This has been a really weird week. I’ve found myself trying to find a reference point back to this time last year, not necessarily to compare now to a year ago, but basically to be able to interpret the seasons, the weather, the darkness and the fading daylight: the whole damned shooting match. What I know is that I didn’t start the blog until early November so it’ll be another six weeks before I’ve got that to fall back on. I remember writing about the seasonal influences back in the late winter, or was it early spring, I can’t quite remember, but the seasons really do make a big difference in my planning.
What seems really remarkable, looking back those twelve months, is that this time last year I was still on a folding mountain bike. I mean, come on, did I really plan to attempt 25,000 miles on a folding bike? The answer, of course is no but I have to remember where all of this came from. I bought the folding bike to take on the bus but because it has full size 26” wheels, I had to cycle far enough out of Glasgow to make sure the bus was empty before I got on. That in turn led to those trips all the way home in the summer and that led ultimately to me having this idea that I could just keep going. I think it was around the time the clocks changed that I swapped over onto my proper mountain bike because I know for sure that I was on that when I hit a shopping trolley in the dark and that was November 1st, the Friday morning after Halloween.
Always looking back: always looking forward: always planning this: always planning that: always looking to seek out miles where miles exist, but within the bounds of what’s possible. You’ll remember that I promised myself that I’d cut back on the miles, because my body needs it. Last week was a four day week so that was a no brainer: I could basically carry on as normal knowing that I would get a 3 day rest. Next week’s also a 4 day week, or it might even be a 3 dayer as I might need to be in Hamilton by 5 o’clock on Wednesday. But I’m definitely off on Monday as it’s the Glasgow holiday weekend so legs, you’re in luck again. That left this week as the problem week. I suspect Fridays have been the source of a lot of my problems because I’ve been banging in 60’s on top of what’s gone before. But this week I’ve been very measured in my approach and the result of that planning is that I don’t need to, and won’t be seeking anything tomorrow that I haven’t already done every other day this week.
I’m definitely moving into winter mode. I can feel it in my preparation, my planning, my determination, and basically my bloody mindedness that I’m going to come out of the other side of the next five months still in one piece. I’m defending big miles. I’m definitely reluctant to drop back from the numbers that I have been banging in, because I really don’t want to return to a scenario where it takes six or seven weeks to bang in a thousand. That’s a sore one to take when you’ve been used to doing it in four or five. So I’m using the weather: I’m going to play Michael Fish at his own game. ..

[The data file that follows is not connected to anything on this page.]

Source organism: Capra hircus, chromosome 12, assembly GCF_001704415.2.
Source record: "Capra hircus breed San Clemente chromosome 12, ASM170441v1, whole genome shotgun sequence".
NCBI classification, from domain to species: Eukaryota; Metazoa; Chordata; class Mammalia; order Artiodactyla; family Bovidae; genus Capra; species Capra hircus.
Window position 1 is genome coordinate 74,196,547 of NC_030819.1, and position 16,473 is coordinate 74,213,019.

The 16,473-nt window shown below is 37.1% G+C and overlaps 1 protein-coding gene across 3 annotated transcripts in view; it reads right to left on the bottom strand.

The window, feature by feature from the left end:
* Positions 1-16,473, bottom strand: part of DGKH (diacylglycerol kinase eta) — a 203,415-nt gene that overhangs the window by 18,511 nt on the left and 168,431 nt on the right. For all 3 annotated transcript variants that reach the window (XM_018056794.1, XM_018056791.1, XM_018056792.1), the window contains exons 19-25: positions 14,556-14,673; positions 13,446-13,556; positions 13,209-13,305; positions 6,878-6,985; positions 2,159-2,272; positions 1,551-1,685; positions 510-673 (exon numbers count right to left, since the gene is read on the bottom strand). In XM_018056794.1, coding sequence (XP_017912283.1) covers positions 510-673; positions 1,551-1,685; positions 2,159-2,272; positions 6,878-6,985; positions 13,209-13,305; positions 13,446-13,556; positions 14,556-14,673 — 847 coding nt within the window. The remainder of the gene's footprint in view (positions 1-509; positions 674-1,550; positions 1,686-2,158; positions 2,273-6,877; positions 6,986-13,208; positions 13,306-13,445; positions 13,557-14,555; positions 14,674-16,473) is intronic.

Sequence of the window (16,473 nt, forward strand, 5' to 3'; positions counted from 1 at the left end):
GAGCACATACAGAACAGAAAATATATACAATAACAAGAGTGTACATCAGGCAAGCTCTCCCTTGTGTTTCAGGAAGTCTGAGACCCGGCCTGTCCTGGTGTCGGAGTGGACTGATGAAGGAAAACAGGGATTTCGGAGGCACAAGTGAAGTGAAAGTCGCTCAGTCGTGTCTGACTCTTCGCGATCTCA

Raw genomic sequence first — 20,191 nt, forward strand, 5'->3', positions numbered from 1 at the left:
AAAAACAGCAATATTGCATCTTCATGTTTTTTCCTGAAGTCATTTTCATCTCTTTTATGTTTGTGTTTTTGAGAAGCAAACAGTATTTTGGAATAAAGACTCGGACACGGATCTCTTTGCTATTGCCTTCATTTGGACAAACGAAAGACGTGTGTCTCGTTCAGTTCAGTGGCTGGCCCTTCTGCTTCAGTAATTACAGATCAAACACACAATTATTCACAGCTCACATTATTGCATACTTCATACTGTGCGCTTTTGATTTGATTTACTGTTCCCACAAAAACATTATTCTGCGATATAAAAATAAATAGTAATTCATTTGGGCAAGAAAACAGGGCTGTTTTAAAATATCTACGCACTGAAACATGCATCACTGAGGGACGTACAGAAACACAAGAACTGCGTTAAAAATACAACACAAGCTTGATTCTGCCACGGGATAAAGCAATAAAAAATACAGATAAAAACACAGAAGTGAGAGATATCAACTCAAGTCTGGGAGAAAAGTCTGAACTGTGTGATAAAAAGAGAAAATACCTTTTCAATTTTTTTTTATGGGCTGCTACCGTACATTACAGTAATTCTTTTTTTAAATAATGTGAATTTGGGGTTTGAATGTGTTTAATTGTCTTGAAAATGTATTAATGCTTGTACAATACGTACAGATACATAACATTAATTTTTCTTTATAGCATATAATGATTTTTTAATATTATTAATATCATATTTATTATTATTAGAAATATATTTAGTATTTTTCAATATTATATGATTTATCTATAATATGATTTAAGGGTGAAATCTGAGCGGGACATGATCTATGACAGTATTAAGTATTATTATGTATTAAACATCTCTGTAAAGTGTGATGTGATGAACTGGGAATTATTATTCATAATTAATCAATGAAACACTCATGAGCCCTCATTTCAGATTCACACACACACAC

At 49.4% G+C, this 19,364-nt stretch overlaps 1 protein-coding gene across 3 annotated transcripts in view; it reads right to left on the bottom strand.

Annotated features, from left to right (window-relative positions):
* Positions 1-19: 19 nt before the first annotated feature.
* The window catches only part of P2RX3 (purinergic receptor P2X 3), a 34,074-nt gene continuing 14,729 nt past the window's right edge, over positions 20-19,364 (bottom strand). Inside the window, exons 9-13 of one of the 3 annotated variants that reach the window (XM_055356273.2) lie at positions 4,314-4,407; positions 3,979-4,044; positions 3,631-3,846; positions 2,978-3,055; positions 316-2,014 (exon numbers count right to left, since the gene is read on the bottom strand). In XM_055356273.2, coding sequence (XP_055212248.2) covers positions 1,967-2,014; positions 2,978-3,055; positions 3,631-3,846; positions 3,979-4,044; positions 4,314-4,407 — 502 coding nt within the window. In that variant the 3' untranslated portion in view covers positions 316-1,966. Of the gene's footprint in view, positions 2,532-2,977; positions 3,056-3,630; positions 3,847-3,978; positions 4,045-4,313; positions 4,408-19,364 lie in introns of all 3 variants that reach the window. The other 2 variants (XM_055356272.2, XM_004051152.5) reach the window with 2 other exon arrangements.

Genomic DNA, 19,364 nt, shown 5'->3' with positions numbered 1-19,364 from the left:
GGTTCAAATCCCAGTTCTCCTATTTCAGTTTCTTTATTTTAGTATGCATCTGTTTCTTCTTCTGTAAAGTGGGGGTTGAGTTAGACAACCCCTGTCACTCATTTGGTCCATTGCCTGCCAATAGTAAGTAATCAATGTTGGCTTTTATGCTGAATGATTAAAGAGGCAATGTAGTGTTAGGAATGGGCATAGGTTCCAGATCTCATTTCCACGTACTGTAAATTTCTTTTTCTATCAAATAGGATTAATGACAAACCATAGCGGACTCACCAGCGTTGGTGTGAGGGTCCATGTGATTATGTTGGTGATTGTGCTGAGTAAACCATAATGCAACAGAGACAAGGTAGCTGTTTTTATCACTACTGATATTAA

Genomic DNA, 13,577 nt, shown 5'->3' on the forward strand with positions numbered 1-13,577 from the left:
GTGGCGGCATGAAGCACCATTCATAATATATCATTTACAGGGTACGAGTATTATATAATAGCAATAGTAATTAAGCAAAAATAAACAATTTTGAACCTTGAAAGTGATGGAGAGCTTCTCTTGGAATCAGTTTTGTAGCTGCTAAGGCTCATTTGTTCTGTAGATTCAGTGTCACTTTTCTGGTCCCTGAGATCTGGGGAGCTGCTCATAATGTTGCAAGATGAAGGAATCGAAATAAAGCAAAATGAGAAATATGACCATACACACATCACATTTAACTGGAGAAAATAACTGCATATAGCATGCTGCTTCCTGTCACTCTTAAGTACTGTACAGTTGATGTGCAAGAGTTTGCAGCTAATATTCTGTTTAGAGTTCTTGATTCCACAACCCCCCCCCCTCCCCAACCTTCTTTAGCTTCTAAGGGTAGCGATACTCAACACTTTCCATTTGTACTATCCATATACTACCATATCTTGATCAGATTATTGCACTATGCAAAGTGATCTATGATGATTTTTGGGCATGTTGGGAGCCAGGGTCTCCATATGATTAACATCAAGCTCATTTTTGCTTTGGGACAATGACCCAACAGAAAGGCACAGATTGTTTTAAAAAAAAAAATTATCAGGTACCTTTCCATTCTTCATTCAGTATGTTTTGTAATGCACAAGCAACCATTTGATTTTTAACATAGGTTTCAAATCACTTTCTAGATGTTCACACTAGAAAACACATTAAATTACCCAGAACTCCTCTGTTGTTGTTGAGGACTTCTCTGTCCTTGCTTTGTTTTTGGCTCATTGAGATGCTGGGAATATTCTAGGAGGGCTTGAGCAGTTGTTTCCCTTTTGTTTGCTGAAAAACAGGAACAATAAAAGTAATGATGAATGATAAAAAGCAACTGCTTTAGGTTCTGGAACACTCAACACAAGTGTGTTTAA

A year ago, I was taking the shortest route in and out of work. I suppose that made sense when I wasn’t that fit and I was on a folding bike but 15-16 each way was the norm. Over the summer I’ve been jollying all over the place, adding miles here, taking a scenic route there. And I’m going to use that thinking over the coming months to consolidate what I’ve got so that I can still bang in 200 miles a week but not get too stressed, too depressed or too tired. And it’s going to work like this…
Stewarton lies south west of Glasgow and the prevailing wind is south westerly. In the summer it blows a bit but in the winter it blows a lot. Today for instance, it blew a fair amount, but there’s worse, much worse to come. So my reasoning goes like this: take a meandering route into work over the winter, using the prevailing wind as a driving force, then take a more direct route home and just hang in there. This morning, for example, I was down the road in no time and was able to stick an extra big loop on the ride by the time I got to Glasgow: no point in going into work early when those precious minutes can be converted into two or three extra miles. So I bagged 25 where last week and the week before, while we were sitting under a north easterly airflow, I was only getting 22 at a push. The route home is a right pain of course, because not only is it into the teeth of the gale, but it’s also over an 1100ft climb. So again, you use your head. Take a slightly meandering route before leaving Glasgow in order to diminish the effect of the wind, then drop a couple of gears and just turn the pedals over the moor road. Takes longer but gets there just the same. Gone of course are the days when you get overtaken by fast guys in lycra: their bikes have been garaged for the winter. I like this routine: 22, 23, 24 into work and only 20 or 21 coming home. On a five day week, that returns a healthy 215 without breaking the bank, or more importantly breaking my aging body.